One of the greatest mirrors that my beau has held up to me has been to see with extreme clarity the ways in which I treat myself with such biting criticism and pressure for perfection that it leaves no room for error. This inability to make a mistake means that guilt and shame are constant byproducts of the way in which I live my life, and it pervades everything inwardly and outwardly to the point that my business coach cautioned that such behavior taints not only the way I interact with the rest of the world, but also how others will interact with me. Part of this is a cultural trait, a fervent "must-get-it-right" attitude that my beau and I discuss quite frequently, but the other part of this reveals my lack of connection and trust in the Universe that things are, have always been (this part's the kicker), and will always continue to be okay.
Can I do that for my beau? Even more importantly, can I do it for myself? Can I let go of wishing that the past would have been different in order to make up a better future? As Robert Holden said, "Sometimes, in order to be happy in the present moment, you have to be willing to give up hope for a better past." Can I do that?
Today, my friend took me to a suspension bridge where we played around and started swinging it side-to-side with our weight. She encouraged me to do a bit of yoga, so that she could take a picture and I thought it was a great idea. "Wait, let's wait for the people to walk past," she encouraged, before I began to move into asana.
Several hours later, I realized that's exactly where I've been and what I'm doing in my life — standing directly in the middle, waiting for people to pass on through, so I can do what I want to do.
To my left is where I came from, all of the experiences that have brought me to this moment. To my right is the potential for where I'm going, a place where I can enjoy the benefits of my svadhyaya (self-study). But what I do, day in and day out, is sway one way and then the other, yet never commit to getting off that bridge, to taking the steps to cross over. I bide my time with being afraid to truly move in either direction and accept what is. Instead, I watch as other people's lives continue to move forward while mine sways still.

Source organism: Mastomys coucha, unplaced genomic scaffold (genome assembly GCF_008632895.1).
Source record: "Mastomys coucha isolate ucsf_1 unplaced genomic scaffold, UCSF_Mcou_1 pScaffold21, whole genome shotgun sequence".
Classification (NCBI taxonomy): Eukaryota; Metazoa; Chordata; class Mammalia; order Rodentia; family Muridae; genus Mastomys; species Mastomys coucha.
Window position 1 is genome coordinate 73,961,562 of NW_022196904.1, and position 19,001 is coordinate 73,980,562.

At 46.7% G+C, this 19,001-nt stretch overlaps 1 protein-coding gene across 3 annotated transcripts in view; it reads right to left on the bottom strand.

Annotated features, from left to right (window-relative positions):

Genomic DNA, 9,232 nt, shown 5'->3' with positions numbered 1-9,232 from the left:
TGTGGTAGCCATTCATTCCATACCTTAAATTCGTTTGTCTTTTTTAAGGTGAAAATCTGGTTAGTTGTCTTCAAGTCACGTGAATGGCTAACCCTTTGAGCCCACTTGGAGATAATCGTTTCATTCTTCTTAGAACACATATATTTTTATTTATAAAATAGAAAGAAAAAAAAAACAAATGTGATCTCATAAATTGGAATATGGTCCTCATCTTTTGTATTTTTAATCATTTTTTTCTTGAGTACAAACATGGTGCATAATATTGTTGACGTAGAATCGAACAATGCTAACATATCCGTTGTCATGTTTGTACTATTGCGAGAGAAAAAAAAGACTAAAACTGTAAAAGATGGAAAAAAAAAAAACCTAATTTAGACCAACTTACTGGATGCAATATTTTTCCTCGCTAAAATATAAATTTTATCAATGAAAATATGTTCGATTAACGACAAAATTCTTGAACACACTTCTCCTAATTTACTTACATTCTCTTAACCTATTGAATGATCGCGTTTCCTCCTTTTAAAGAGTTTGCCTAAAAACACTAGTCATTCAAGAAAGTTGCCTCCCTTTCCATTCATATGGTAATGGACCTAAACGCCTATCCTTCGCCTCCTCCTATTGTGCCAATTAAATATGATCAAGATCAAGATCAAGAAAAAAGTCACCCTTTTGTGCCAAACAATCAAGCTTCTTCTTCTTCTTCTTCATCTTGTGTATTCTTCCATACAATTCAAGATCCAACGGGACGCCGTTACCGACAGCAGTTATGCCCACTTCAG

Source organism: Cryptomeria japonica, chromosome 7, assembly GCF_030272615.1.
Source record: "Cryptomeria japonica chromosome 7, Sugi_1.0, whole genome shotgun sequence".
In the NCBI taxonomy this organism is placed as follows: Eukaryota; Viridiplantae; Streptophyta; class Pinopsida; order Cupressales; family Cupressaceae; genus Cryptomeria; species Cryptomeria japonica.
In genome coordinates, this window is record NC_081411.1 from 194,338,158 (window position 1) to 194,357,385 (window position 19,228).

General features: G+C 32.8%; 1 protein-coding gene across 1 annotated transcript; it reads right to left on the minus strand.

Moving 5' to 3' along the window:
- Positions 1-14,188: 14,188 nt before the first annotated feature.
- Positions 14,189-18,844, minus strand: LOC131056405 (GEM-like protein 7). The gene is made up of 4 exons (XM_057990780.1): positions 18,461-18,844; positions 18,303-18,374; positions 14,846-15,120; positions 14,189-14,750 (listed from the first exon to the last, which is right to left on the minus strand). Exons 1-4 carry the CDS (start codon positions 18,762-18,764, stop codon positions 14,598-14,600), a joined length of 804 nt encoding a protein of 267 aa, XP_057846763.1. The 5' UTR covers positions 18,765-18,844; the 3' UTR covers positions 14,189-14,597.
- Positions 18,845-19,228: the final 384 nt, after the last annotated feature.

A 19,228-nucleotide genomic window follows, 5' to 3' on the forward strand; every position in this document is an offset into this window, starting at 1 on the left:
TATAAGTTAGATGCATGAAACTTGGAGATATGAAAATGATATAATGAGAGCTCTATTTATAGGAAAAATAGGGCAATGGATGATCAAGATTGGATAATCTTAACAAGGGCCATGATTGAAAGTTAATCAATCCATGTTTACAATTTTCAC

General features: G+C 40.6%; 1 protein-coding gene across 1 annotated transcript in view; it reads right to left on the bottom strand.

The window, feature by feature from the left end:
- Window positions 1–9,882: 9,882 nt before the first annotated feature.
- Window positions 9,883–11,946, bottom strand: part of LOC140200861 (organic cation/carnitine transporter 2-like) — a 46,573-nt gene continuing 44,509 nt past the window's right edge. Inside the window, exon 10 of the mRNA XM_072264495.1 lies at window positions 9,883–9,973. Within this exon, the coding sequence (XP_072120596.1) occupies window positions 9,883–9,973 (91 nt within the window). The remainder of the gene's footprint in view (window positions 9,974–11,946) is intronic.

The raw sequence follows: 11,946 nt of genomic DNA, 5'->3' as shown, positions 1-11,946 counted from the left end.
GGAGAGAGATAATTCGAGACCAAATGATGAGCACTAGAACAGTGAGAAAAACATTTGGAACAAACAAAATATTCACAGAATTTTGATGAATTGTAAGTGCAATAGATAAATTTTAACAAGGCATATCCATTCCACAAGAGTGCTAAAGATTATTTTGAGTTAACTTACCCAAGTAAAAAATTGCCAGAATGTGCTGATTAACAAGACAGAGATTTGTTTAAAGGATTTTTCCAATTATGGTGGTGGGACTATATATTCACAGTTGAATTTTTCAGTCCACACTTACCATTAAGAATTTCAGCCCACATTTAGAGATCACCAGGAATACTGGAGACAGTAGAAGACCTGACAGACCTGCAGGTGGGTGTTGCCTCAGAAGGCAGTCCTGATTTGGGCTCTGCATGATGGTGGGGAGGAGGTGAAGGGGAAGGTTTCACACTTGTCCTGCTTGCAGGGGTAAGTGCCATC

The recent experiences in my relationship have brought me to this ringing epiphany that I've been constantly waiting for that perfect shot, the one where no one else is in the frame but me, so that I can make it look as picture perfect pretty as I can. Without realizing it, the creative direction I've given to myself and to others around me for many years has been to give myself permission (subtly, quietly) to wallow in the middle of this bridge, where it looks amazing on the outside without having to make a decision on the inside.
Now, I have to make a choice. Do I want to spend my life making everything look nice or do I actually want to get off being suspended in mid-air to put my feet on solid ground? It's not a question of whether I can or can't do it, it's a matter of whether I really want to, if I will finally make that very, very grown up decision to truly, finally, leave my past behind and dance my way into the future.
Can I love me for all of who I am? Can I love my life for all of what it is? Can I love my beau for all of who he is?
Yes, I can.
And, I will.